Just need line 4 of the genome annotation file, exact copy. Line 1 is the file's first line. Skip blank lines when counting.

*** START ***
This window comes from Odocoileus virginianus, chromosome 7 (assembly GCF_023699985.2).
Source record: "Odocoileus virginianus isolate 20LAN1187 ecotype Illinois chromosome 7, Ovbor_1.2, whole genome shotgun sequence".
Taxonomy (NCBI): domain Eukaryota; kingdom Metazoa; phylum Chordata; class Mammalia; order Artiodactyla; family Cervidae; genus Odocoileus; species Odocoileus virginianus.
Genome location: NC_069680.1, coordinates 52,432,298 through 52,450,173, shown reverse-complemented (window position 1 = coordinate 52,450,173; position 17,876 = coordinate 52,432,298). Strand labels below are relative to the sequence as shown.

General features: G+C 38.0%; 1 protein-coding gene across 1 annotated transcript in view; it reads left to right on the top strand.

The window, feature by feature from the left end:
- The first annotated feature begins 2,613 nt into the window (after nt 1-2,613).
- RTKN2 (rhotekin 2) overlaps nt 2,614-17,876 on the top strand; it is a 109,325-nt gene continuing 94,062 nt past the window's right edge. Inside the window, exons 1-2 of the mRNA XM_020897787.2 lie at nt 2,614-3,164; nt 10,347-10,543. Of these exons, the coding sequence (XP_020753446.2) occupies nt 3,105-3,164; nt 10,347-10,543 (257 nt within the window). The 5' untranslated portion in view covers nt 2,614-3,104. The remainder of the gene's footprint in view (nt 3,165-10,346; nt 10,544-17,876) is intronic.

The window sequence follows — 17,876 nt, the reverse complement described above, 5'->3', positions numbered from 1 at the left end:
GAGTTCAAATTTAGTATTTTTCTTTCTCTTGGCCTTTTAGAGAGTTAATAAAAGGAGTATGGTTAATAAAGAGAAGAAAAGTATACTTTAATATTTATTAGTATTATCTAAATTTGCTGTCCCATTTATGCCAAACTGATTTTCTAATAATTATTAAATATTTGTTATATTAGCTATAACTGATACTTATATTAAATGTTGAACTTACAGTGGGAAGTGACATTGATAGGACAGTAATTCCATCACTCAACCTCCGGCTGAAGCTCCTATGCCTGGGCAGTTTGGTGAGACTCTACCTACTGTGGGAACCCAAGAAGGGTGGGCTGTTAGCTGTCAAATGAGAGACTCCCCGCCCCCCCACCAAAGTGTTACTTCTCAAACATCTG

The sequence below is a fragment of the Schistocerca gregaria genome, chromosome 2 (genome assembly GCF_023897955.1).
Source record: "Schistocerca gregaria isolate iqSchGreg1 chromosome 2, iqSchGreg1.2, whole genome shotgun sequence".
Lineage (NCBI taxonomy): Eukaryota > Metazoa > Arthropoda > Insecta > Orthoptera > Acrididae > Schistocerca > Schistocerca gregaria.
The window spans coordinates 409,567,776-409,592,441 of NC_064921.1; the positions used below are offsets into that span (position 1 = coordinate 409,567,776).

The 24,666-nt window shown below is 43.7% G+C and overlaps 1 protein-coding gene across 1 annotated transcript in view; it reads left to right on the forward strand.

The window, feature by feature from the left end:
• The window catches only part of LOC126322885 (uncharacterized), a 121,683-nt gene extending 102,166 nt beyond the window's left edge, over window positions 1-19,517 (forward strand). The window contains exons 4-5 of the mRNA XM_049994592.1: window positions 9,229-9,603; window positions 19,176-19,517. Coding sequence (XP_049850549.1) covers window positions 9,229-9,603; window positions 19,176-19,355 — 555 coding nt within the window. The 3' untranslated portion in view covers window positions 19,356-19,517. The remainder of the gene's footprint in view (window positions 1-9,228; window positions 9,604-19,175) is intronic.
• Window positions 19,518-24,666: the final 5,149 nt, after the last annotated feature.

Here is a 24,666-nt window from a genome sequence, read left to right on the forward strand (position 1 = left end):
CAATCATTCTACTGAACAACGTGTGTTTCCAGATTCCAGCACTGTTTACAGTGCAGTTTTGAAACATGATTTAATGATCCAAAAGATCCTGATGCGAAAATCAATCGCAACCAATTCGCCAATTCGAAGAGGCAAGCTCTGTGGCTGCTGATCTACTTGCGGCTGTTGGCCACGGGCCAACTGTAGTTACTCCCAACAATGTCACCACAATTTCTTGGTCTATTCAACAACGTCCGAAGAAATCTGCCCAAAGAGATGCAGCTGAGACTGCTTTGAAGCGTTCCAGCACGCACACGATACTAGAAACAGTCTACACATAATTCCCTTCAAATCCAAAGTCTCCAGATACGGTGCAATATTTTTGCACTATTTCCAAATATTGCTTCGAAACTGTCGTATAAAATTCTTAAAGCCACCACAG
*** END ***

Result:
Genome location: NC_069680.1, coordinates 52,432,298 through 52,450,173, shown reverse-complemented (window position 1 = coordinate 52,450,173; position 17,876 = coordinate 52,432,298). Strand labels below are relative to the sequence as shown.